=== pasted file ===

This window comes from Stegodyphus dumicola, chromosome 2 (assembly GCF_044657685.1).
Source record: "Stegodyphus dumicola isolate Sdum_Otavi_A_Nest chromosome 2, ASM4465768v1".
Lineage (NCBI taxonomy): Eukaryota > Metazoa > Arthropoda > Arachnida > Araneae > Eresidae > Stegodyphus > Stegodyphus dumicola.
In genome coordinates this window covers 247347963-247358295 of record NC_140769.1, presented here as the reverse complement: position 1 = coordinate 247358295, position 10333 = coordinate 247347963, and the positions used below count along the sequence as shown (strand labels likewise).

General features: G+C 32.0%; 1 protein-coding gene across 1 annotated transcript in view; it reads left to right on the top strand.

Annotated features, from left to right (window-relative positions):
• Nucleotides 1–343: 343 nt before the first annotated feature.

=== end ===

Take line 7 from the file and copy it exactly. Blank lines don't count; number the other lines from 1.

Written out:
• Nucleotides 1–343: 343 nt before the first annotated feature.